SCPD (344)It is a beautiful spring day, and we have just arrived at the Suffolk County Police Department’s Marine Bureau (SCMB). The headquarters is located on the outskirts of a public golf course in Great River, a small South Shore town on the Great South Bay. This is not your typical Police headquarters, and the Marine Bureau Officers are not your typical Police Officers.

SCPD (1786)The entrance of the building is adjacent to the dock and the wide open bay, where we are greeted by Officer Robert Cappadona. Our guided tour begins as he points to the fleet of boats, most are similar to the one pictured on the cover of this magazine. They are “Safe Boats” and are used on the water in the same way a patrol car is used on land. Deputy Inspector Ed Vitale tells us “this is a unique command; we’re here to protect the ‘jewel’ of Suffolk County and the people and community that surround it.” He gestures towards the view from his office, open water and the vast stretch of the barrier island, Fire Island. He doesn’t deny that he is thrilled to have been assigned to this post.

As much as these officers appreciate the beauty of the environment in which they work, the Great South Bay and Fire Island area is a huge responsibility because of its size, the large population in the summer and difficult accessibility to some areas all year round. Their patrol area extends three miles past the bay into the ocean and all the way out to Riverhead on the South Shore. They are also responsible for the open water on the North Shore from Huntington to Port Jefferson. On both shores, they ensure that people enjoying these waters are safe from harm and danger.

Given the volatility of the open sea and Mother Nature, they must be prepared for the unexpected. “Subject to quickly changing tides and weather conditions, boaters are susceptible to great danger if they’re unprepared or become nervous about how to cope with the situation.” Cappadona contin- ues, “The water is a place of isola- tion, and under the right conditions, boaters get disoriented. Things can go wrong quickly.”

SCPD (1404)A predominant issue for the Marine Bureau is Boating While Intoxicated (BWI). BWI’s are a large threat in the summer months, creating dan- ger for the intoxicated boaters and those surrounding them; there is a major effort being made to patrol for suspicious driving and reduce the incidences of BWI’s. The Ma- rine Bureau Officers have seen too many unnecessary accidents, and even fatalities, because of people operating watercraft while intoxi- cated. “It’s not as easy to spot an intoxicated driver on the water as it is on land,” says Vitale. “You have to know the signs.” Prevention is key: One should never drink alcohol while operating a boating vehicle; sadly, consequences can be fatal.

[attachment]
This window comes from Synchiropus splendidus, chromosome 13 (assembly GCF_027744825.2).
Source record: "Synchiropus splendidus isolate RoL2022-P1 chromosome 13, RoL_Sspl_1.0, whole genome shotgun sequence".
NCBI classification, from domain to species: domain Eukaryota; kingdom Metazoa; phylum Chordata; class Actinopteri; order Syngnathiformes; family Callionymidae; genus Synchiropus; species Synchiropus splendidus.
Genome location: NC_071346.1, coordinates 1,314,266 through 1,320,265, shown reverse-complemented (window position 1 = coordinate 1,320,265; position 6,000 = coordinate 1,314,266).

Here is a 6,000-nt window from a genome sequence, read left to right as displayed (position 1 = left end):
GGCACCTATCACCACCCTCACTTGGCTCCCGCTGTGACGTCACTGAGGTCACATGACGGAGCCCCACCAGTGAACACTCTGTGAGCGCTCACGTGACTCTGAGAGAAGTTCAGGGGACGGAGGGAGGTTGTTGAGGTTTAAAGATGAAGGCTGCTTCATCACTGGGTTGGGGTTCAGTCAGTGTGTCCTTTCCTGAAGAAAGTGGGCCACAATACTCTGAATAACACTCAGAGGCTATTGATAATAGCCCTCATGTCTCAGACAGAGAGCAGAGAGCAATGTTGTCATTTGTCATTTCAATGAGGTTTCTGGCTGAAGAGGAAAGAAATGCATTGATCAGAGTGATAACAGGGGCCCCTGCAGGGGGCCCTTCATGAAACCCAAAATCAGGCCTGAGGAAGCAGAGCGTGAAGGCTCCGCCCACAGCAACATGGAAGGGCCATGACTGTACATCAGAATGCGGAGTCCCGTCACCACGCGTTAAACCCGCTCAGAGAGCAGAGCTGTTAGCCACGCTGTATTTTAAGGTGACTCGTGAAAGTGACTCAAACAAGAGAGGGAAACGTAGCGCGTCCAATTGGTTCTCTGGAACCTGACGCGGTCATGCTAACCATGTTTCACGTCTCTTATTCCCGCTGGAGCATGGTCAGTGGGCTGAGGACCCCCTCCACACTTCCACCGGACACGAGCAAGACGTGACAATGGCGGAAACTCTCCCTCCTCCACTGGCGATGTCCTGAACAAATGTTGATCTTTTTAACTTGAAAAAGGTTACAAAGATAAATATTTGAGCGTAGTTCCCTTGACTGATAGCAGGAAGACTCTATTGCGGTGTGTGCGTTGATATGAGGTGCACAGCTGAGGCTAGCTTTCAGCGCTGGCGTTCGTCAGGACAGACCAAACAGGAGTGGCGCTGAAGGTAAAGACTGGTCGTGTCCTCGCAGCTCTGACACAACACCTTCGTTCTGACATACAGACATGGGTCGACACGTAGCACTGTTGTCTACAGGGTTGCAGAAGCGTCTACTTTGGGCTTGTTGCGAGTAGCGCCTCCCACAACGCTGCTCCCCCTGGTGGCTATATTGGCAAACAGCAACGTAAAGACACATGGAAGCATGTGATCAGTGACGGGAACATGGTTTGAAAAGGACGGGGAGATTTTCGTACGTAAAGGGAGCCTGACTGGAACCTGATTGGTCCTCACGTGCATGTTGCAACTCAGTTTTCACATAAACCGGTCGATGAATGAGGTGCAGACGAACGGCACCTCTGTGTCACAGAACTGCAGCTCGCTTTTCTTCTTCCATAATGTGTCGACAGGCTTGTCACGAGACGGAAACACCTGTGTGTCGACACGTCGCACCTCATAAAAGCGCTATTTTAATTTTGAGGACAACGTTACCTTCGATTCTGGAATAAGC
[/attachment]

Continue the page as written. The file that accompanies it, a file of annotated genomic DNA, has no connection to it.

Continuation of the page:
The Marine Bureau was called to the scene last year when a speed boat, driven by an intoxicated indi- vidual, drove right into a privately owned fishing boat and killed a man who was smoking a cigarette on the back of the boat. The two people in the speed boat did not have any life threatening injuries; however, the driver of the boat is currently serving a 35 year to life sentence for his irrevocable actions. This is a heart-wrenching situation, and the Marine Bureau Officers— being people first—are clearly upset just recalling the incident.

The Marine Bureau also has a SCUBA team consisting of 11 divers, trained for different aspects of the job: rescue, evidence recovery, and providing assistance to the Coast Guard. Additionally, the team is responsible for helping people who accidentally drive into the water from ramps, bridges or land. You may recall the 92-year- old woman who was recently rescued from her submerging car.

The Marine Bureau doesn’t just patrol our waterways: On land, they serve the Fire Island community, a 32-mile stretch of community with approximately 430 miles of coastline.

During the summer months on Fire Island, the Officers manage crowd control and are visibly on patrol to ensure safety and deter crime.

Scuba (758)Suffolk County Police Officers must apply to become a member of the Marine Bureau. If the application is approved, the Officers undergo three weeks of intense marine boot camp, where they are trained in every capacity, for any emergency. “We have to train for everything,” says Vitale. “Even if it’s something we don’t do on a day-to-day basis, we are always prepared.”

The Bureau usually trains 20 officers at a time. Officers qualify based on passing physical challenges, demonstrating adaptability and flexibility in performing a variety of duties, and a personality that engages and enjoys being involved with the community.

Today, the water is calm, and the Safe Boats on patrol are looking to lend a hand or perform routine boat checks for life preservers and other mandated safety equipment. We feel confident knowing that they are trained and ready to enforce safety, provide assistance or perform rescue missions when needed.

Inspector Vitale invites us to visit again as he reminds us, “we want people to enjoy the wonderful resources and recreation that this beautiful island provides. We are here to minimize any cause for harm or danger and help people stay safe while they are on vacation with family and friends.” Here’s to a wonderful spring and summer.IMG_3366

Stay safe, have fun, and be confident that the Marine Bureau is close by if you need them! ENJOY!